Robots Steal the Super Bowl

Artificial intelligence provided both laughs and awkward moments during the big game.

par Philippe Paget , Maydream

Most observers agreed that this year’s Super Bowl was a somewhat lacklustre affair. Even the half-time performance by the band Maroon 5 was deemed less than thrilling. But what about the ads? After all, for some of us they’re considered just as much a draw as the big game.

Well, stunning creativity was thin on the ground. It’s almost as if agencies have become so focused on playing with technology and social media that they’ve lost the knack of making a good old-fashioned TV spot.

There were exceptions, of course. Bud Lite was widely praised for its Game of Thrones partnership, in which its “Bud Knight” character proves definitively that the brew goes rather well with a barbecue. The spot was a collaboration between Droga5 and Bud Lite regulars Wieden + Kennedy.

Elsewhere, pop culture geeks thrilled to a spot from Mother New York in which The Dude (the character played by Jeff Bridges in the cult movie The Big Lebowksi) and Carrie Bradshaw (Sarah Jessica Parker) from Sex and the City ditched their signature cocktails in favour of Stella Artois. And all for a good cause, too.

Carrie wasn’t the only legendary lady in the Bowl breaks: Serena Williams cropped up in a spot for the dating app Bumble. The app is designed to both protect and empower women because, in heterosexual matches, only female users can make the first contact. The spot was appropriately called “The Ball Is In Her Court”. The ad was made by FlyteVu and VMLY&R.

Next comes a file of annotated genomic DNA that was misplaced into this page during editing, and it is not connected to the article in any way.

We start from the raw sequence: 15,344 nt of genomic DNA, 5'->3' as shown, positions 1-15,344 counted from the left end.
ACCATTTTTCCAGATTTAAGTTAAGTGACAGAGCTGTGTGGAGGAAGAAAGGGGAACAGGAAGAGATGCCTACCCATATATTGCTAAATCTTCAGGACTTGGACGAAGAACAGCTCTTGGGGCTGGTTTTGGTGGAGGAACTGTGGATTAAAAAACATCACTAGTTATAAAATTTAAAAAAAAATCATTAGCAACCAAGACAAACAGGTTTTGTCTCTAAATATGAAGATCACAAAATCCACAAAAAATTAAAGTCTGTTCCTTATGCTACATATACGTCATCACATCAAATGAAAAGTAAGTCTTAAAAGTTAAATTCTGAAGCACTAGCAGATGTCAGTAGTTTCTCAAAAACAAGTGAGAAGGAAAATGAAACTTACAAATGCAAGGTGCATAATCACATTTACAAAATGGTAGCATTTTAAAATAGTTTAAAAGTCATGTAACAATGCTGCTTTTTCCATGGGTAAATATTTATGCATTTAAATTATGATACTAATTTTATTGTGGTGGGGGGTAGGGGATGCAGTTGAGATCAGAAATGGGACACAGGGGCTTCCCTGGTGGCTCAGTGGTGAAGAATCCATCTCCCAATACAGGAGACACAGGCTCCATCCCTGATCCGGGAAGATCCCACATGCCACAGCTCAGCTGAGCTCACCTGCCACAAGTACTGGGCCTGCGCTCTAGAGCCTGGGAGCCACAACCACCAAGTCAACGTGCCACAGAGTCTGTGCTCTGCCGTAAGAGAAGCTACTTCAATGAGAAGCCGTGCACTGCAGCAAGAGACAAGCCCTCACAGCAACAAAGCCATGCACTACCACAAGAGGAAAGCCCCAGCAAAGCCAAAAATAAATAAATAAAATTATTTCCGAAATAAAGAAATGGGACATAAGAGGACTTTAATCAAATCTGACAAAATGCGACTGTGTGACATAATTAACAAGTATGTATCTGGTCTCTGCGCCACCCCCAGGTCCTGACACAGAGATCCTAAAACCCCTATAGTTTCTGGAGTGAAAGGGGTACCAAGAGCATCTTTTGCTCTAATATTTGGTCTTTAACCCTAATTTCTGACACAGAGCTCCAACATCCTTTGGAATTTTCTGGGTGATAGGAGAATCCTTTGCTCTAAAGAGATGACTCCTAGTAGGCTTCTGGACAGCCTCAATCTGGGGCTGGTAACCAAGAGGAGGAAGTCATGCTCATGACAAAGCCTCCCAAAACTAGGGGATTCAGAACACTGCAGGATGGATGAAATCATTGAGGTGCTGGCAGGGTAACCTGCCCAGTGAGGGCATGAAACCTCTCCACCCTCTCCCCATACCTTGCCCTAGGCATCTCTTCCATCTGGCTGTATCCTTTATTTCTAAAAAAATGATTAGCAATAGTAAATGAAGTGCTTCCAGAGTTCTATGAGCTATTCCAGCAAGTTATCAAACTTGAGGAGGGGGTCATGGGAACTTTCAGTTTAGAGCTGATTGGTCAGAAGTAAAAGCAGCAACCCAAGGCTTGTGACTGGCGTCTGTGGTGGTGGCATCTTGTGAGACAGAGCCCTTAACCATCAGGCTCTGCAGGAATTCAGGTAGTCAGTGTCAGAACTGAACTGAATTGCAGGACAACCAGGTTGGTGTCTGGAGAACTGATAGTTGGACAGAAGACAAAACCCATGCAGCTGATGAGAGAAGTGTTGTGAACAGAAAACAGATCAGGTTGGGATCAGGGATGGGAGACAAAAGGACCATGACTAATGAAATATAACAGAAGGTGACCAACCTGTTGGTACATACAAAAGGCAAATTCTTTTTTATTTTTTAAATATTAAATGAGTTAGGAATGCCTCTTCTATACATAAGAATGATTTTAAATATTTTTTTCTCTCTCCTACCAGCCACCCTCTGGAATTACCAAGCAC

This year’s Super Bowl was largely free of political jibes, although there was a powerful spot about the importance of press freedom from the Washington Post, narrated by Tom Hanks. Hard not to see it as a swipe at Trump’s constant dismissal of negative stories about him as “fake news”. Factoid: you may remember that Hanks played the newspaper’s iconic 1968-91 editor, Bed Bradlee, in the movie The Post.



Technology was more than usually present during this year’s breaks – a trend that’s likely to continue. Amazon now looks like a stalwart, and unleashed some star-powered laughs for this year’s effort.



But is the idea of Amazon controlling the global power grid really that amusing? For those who are paranoid about artificial intelligence, Michelob Ultra had the answer in two spots promoting its natural ingredients. At the end of the day, there are some things even the most humanoid machines can’t do.




TurboTax and Wieden + Kennedy took a similar tack, with a spot featuring a robot child who apparently gave a lot of viewers the shivers, judging by the tweets that followed.



In fact, a veritable army of robots invaded this year’s Bowl, proving yet again that advertising is always a mirror of society’s fears and aspirations. Take this offering from Sprint, for example.



Ironically, it was left to Google to bring of humanity to the picture, with a warm and well-crafted spot (made by its Creative Lab) focusing on its Translate service. Or maybe it’s just because we believe in the power of words.